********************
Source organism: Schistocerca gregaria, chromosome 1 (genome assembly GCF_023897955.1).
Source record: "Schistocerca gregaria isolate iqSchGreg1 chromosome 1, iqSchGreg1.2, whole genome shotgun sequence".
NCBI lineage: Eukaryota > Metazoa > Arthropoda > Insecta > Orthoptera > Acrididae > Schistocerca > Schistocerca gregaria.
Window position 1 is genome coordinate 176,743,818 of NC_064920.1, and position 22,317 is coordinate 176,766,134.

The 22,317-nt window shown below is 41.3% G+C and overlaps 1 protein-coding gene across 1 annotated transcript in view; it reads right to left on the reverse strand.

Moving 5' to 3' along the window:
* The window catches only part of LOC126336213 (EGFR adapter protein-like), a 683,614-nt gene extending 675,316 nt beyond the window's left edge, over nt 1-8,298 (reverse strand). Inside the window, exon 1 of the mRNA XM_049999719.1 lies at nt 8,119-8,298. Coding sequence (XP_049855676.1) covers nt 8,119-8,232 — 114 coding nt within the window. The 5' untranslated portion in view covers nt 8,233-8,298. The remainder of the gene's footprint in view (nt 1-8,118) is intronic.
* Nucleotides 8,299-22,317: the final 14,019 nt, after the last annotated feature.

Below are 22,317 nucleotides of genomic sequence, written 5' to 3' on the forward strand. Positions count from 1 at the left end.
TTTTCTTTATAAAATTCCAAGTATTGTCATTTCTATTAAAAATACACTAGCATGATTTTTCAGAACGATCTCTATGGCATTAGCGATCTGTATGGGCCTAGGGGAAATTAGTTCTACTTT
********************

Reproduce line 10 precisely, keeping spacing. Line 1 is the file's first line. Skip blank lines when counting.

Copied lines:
TTTTCTTTATAAAATTCCAAGTATTGTCATTTCTATTAAAAATACACTAGCATGATTTTTCAGAACGATCTCTATGGCATTAGCGATCTGTATGGGCCTAGGGGAAATTAGTTCTACTTT